This unbridled search for the "new" has led to traditional musical instruments used in non-traditional ways, the invention of new instruments, the integration of electronics with all art forms, digitally generated art of all disciplines and the blurring of boundaries among the disciplines.
The Brooklyn Academy of Music (BAM) in New York City, for many years the center of on-the-edge art with its highly regarded Next Wave Festival, is pioneering the exploration of art and the Internet. What happens when dance and the Internet intersect? Point your browser to www.bam.org/tree/ and find out. BAM has also pioneered challenging collaborations between scientists and artists and visual and performance artists.
The one expectation you should bring to contemporary art is the expectation of the unexpected. Good new work should bring something new to the experience, and if the work succeeds with you, there’s a decent chance it will lead you to a place you haven’t been.
"On The Edge" Sarasota Style
While many arts organizations and artists present contemporary work throughout the "season," Sarasota will have a special showcase of contemporary art April 10 -14, 2002 in the first annual Sarasota On The Edge Festival, coordinated by the Sarasota County Arts Council and sponsored by SARASOTA Magazine.
The idea was born over two years ago at a Sarasota County Arts Council meeting when a few Sarasota artistic directors, including Florida West Coast Symphony conductor Leif Bjaland, began discussing the challenges of presenting contemporary work in our community. As you might imagine, much discussion ensued.
What does "contemporary" mean? Andrew Lloyd Webber’s "Phantom of the Opera"s a contemporary musical and Titanic was a contemporary film, but they are hardly "on the edge." So it was clear that we were not only discussing newly created work, but work that existed to some degree out of the mainstream and/or work that challenged traditional style, form, or content. We also acknowledged that what may be considered "on-the-edge" in Sarasota might be a full mile back from "the edge" in New York, or San Francisco. Finally there was discussion about risking too much money on work that seems to have such a small audience in Sarasota. As we talked, we realized that what sounded like a simple concept was in fact much more complex.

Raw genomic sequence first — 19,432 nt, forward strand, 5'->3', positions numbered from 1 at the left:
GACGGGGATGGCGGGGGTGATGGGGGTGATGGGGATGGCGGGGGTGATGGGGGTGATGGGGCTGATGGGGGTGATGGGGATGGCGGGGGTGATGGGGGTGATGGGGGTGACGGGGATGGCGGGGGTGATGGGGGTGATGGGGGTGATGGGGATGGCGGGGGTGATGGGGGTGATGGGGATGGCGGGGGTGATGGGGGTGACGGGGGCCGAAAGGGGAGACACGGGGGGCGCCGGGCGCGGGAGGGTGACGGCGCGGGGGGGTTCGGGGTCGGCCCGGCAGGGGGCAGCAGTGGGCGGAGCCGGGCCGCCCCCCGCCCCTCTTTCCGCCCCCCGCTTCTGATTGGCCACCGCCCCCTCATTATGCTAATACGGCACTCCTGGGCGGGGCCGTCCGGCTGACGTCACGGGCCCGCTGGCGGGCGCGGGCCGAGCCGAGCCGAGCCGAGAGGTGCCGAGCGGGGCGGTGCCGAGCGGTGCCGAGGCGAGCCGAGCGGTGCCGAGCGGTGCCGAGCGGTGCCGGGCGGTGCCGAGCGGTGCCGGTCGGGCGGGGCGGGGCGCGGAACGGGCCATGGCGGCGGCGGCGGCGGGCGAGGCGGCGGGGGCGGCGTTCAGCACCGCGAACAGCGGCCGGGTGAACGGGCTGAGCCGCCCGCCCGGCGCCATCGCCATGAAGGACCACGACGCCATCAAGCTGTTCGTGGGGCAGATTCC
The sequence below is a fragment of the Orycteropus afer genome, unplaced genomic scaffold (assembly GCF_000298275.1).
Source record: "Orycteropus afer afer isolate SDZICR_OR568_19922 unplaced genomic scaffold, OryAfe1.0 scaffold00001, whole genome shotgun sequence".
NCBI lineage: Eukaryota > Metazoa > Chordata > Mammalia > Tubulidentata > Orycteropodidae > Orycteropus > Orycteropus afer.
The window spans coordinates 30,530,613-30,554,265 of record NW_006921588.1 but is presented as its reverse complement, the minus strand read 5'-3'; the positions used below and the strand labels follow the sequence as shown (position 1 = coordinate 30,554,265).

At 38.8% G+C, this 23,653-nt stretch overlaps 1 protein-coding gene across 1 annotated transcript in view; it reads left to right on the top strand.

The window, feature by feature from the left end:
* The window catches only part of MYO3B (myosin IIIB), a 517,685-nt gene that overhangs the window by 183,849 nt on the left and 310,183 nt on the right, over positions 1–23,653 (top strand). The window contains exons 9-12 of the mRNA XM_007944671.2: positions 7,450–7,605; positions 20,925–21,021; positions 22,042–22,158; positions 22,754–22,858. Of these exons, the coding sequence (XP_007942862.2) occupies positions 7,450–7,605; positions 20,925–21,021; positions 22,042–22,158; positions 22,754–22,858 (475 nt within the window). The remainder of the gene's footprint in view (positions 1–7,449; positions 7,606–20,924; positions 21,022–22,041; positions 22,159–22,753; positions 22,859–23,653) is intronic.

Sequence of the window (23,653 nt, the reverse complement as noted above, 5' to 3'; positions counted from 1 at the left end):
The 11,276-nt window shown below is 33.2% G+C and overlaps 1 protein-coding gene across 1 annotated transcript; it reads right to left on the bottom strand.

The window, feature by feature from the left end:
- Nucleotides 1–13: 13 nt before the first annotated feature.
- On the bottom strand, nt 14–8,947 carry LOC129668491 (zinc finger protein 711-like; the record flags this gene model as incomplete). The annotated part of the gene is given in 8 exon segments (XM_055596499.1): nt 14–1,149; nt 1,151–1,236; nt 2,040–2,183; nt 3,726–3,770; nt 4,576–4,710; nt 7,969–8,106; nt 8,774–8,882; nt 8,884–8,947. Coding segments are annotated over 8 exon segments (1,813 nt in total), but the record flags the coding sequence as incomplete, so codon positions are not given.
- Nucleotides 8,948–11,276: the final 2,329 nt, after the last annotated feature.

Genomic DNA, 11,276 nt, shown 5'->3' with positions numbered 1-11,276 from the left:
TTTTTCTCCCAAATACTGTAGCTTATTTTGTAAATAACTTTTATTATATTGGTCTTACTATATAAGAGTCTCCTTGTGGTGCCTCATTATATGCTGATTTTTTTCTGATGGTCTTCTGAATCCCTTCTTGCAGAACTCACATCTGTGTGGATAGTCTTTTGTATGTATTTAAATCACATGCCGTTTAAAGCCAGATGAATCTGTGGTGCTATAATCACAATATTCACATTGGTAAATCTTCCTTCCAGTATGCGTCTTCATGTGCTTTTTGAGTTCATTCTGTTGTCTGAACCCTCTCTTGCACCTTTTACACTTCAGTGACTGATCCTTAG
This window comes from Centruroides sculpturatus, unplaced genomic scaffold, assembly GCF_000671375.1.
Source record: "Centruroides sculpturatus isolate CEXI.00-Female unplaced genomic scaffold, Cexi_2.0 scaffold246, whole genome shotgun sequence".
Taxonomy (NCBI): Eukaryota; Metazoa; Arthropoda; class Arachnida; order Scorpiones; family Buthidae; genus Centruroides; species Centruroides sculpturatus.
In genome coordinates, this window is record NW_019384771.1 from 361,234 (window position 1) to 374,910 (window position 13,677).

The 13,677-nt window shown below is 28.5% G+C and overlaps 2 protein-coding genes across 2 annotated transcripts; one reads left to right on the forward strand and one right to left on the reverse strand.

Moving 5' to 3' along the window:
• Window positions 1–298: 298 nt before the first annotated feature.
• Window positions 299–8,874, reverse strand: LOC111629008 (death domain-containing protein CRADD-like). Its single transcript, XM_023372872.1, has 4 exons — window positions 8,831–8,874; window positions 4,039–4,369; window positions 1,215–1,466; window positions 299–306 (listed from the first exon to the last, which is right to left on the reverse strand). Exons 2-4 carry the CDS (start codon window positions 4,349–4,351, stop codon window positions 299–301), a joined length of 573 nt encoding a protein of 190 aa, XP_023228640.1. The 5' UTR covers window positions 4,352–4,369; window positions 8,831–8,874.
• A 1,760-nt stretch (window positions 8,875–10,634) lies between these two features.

As a result, for the 2000-2001 season we decided to identify those works already scheduled in our seasons that met the qualities of contemporary work discussed above. Ringling School of Art and Design students developed a brochure describing these works, their dates and venues. DO WE HAVE TO HAVE THIS?The first "Sarasota On The Edge Series" was off the ground.
And this year, at the urging of Maestro Bjaland, and On The Edge chair Ina Schnell, we decided to create the first On The Edge Festival this April with many Sarasota cultural organizations contributing performances, lectures, and demonstrations.
The details of times and venues are available in the special insert section in this magazine, but here’s a taste of what adventurous Sarasota audiences can look forward to:
Other organizations currently contributing to the festival include The Players of Sarasota, Venice Little Theatre, New College, Selby Gallery of the Ringling School of Art and Design, and Dance On Camera.
How well will Sarasota’s audience receive all this contemporary work? We don’t know. It’s an experiment. Like the work it’s presenting, the festival is on the edge of Sarasota’s mainstream tastes, which is probably where such a festival belongs. If you like contemporary art works, circle your calendar and watch for more details to follow. If you’re tempted to dabble and try something new, you’ll never have a better opportunity.
Bruce E. Rodgers is associate director of the Asolo Theatre Company and the author of a number of plays.